B. Transferee Districts

Defendant seeks to transfer this action to either one of two transferee courts: the Middle District of Tennessee or the Northern District of West Virginia. A civil case in which a federal court only has jurisdiction based on diversity of citizenship "may, except as otherwise provided by law, be brought only in the judicial district where all plaintiffs or all defendants reside, or in which the claim arose." Kinney v. Anchorlock Corp., 736 F.Supp. 818, 821 (N.D. Ill. 1990). A case may be transferred to another district "where it might have been brought." 28 U.S.C. § 1404(a). "Although the phrase where it might have been brought' appears simple enough, the Supreme Court was called upon to interpret the phrase in Hoffman v. Blaski. " Encyclopaedia Britannica, Inc. v. Magellan Navigation, Inc., 512 F.Supp.2d 1169, 1172 (W.D. Wis. 2007). In Hoffman, the Court reasoned that "where it might have been brought" means that the plaintiff has to have had the right to bring its case in the transferee district, which would require proper venue and personal jurisdiction over the defendants in the transferee district. Hoffman v. Blaski, 363 U.S. 335, 344 (1960). However, as the Court explained, "where it might have been brought" did not mean "where it may now be rebrought, with defendants' consent." Id. at 342-43. "This interpretation appeared to create the bright-line rule that if for any reason the plaintiff's exact same case could not be brought as a matter of right in the transferee district (e.g., due to a lack of personal jurisdiction over defendants or a lack of subject matter jurisdiction in the transferee district) then the transferee district would not be a district where it might have been brought' under 28 U.S.C. § 1404(a)." Encyclopaedia Britannica, 512 F.Supp.2d at 1173.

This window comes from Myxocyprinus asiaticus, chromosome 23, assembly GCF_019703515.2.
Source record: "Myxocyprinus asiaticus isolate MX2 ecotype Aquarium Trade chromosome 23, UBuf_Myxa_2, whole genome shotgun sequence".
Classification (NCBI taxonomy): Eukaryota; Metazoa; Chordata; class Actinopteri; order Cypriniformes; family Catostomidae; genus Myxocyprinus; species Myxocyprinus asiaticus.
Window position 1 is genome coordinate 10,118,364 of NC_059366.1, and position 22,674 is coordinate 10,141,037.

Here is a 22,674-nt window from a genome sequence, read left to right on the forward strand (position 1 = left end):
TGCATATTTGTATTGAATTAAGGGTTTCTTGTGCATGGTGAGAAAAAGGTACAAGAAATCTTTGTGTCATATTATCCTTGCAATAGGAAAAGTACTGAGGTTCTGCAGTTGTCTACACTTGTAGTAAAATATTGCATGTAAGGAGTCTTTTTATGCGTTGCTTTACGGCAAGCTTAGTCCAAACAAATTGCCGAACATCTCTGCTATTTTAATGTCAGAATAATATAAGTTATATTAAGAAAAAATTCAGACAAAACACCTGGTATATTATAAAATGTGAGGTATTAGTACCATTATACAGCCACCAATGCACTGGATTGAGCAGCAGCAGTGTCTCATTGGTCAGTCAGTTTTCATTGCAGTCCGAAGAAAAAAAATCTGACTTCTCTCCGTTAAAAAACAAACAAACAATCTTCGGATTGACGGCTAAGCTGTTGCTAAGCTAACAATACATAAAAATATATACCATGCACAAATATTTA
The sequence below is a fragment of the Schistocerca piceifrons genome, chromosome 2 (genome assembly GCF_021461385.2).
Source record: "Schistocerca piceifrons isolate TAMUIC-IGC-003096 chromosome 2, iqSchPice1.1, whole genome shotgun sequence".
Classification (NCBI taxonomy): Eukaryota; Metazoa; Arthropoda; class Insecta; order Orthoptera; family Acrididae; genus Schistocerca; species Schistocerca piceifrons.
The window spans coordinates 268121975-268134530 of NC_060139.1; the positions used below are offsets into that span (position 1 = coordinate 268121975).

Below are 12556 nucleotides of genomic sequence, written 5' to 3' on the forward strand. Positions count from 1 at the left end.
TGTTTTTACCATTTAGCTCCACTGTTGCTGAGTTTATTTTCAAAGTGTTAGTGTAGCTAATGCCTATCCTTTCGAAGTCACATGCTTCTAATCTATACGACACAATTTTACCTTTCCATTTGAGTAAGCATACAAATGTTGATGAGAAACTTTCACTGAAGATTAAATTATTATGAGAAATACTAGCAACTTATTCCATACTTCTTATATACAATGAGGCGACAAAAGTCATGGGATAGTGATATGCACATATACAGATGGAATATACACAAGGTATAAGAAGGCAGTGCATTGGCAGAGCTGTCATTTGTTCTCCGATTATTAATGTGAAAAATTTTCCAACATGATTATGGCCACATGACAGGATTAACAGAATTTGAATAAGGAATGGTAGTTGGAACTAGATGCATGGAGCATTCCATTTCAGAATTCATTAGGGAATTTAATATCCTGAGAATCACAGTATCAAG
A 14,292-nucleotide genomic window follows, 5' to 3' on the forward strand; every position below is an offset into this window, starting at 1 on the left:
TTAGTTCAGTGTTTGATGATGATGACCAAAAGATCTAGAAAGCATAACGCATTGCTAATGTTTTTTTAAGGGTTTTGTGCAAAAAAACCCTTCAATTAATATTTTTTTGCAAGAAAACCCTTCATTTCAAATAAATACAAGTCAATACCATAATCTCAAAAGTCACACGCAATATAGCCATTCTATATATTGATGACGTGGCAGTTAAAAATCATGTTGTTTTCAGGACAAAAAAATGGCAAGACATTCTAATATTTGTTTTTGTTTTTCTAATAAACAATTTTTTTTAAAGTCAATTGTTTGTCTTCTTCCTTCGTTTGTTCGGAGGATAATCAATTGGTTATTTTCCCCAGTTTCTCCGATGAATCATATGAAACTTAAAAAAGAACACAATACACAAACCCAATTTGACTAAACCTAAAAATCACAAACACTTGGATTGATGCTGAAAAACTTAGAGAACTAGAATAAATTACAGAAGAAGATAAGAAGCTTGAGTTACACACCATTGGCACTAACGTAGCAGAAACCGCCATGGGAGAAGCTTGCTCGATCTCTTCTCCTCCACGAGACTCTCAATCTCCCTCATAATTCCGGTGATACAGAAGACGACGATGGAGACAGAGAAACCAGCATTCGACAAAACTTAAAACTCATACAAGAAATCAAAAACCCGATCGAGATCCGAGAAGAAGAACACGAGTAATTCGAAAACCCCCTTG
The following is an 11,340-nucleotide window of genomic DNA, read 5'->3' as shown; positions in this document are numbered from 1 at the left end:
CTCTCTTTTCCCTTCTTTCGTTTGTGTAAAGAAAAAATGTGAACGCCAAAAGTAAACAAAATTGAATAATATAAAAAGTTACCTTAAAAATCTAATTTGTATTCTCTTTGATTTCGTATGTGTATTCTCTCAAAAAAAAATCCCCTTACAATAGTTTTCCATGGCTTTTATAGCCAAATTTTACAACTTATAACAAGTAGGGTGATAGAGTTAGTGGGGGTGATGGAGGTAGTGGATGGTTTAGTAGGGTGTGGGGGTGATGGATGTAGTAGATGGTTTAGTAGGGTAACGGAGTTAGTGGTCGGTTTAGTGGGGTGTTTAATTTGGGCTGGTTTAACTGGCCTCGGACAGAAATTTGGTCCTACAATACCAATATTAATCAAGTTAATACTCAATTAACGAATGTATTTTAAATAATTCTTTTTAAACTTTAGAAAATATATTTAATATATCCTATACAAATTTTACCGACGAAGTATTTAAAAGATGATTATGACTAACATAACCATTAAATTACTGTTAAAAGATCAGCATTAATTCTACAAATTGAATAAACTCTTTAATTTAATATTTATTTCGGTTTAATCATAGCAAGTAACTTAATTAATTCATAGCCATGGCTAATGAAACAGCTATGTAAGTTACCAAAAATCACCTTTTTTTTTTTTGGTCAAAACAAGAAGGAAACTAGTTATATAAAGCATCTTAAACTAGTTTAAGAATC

1. Middle District of Tennessee

The parties dispute whether the Middle District of Tennessee has the power to exercise personal jurisdiction over Defendant. Defendant, a trucking company, conducted business in Tennessee by using its highways and streets and paying a Motor Vehicle Use Tax for the years 2012 and 2013. (Dkt. 21 at 6). Plaintiffs argue that, under recent case law, Defendant's contacts with Tennessee are insufficient to satisfy general personal jurisdiction. The Court agrees.

The Due Process Clause authorizes personal jurisdiction over out-of-state defendants when the defendant has "certain minimum contacts with [the state] such that the maintenance of the suit does not offend traditional notions of fair play and substantial justice.'" Int'l Shoe Co. v. Washington, 326 U.S. 310, 316 (1945) (quoting Milliken v. Meyer, 311 U.S. 457, 463 (1940)). Courts recognize two types of personal jurisdiction: general and specific. Daimler AG v. Bauman, ___ U.S. ___, 134 S.Ct. 746, 751 (2014). General jurisdiction is "all-purpose"; it exists only "when the corporation's affiliations with the State in which suit is brought are so constant and pervasive as to render it essentially at home in the forum State.'" Id. (quoting Goodyear Dunlop Tires Operations, S.A. v. Brown, ___ U.S. ___, 131 S.Ct. 2846, ...